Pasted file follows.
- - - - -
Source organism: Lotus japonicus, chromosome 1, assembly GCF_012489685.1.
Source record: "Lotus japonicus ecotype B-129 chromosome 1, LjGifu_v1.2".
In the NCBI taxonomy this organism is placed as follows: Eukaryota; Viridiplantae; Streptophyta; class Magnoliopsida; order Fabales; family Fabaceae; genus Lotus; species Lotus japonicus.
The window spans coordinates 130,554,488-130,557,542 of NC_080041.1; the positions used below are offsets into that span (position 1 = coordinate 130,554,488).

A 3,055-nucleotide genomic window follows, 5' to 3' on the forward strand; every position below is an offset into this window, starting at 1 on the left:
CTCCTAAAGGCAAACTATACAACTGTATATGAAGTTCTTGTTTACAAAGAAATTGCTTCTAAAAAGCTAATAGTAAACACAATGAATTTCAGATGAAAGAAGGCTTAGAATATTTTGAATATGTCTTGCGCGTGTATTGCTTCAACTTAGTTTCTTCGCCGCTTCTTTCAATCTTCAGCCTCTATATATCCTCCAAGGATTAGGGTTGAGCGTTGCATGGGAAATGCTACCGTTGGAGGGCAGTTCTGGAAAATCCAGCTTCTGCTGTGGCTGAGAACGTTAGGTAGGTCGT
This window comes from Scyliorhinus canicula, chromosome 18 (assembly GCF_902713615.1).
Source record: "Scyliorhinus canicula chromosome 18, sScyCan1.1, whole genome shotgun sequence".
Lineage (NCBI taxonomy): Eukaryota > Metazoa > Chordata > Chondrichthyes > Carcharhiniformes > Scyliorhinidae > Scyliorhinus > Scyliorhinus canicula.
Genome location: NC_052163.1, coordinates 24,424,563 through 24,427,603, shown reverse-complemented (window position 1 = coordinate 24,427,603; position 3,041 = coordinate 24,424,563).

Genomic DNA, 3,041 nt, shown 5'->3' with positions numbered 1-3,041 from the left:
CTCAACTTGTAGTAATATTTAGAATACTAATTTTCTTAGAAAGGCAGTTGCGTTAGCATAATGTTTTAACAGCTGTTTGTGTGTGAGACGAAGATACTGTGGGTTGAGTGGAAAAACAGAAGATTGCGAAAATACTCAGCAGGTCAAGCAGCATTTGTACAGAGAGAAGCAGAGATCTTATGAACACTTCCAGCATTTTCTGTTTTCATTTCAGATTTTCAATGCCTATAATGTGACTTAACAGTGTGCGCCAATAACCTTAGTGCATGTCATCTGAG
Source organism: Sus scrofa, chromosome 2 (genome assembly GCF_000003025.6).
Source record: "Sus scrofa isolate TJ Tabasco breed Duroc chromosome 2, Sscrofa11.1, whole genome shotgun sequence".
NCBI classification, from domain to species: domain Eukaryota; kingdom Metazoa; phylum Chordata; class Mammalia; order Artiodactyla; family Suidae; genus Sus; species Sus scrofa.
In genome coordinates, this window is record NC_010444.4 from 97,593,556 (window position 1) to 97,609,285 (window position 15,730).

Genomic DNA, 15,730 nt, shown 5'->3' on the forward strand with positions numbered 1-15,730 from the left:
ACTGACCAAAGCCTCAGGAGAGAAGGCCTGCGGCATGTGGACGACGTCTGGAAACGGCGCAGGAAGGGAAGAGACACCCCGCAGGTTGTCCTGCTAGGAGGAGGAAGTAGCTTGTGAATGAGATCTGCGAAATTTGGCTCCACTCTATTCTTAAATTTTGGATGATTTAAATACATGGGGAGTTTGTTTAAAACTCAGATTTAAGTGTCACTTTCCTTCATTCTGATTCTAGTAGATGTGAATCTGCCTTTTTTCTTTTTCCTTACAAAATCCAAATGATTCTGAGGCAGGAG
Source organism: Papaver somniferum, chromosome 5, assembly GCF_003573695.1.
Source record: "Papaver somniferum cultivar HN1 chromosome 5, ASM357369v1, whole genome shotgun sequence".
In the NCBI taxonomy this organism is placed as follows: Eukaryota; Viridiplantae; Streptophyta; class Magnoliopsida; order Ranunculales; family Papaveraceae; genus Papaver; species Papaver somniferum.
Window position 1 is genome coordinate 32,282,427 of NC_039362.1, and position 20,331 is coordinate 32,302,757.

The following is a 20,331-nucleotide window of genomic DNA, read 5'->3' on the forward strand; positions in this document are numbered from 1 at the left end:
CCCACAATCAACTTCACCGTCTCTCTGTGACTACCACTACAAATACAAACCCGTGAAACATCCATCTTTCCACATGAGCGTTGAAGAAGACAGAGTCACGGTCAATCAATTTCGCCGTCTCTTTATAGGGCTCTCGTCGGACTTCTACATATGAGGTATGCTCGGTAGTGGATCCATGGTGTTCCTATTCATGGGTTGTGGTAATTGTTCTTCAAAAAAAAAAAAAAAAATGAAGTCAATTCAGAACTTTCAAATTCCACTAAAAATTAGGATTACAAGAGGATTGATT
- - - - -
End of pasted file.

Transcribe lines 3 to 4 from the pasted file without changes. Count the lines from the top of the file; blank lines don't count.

In the NCBI taxonomy this organism is placed as follows: Eukaryota; Viridiplantae; Streptophyta; class Magnoliopsida; order Fabales; family Fabaceae; genus Lotus; species Lotus japonicus.
The window spans coordinates 130,554,488-130,557,542 of NC_080041.1; the positions used below are offsets into that span (position 1 = coordinate 130,554,488).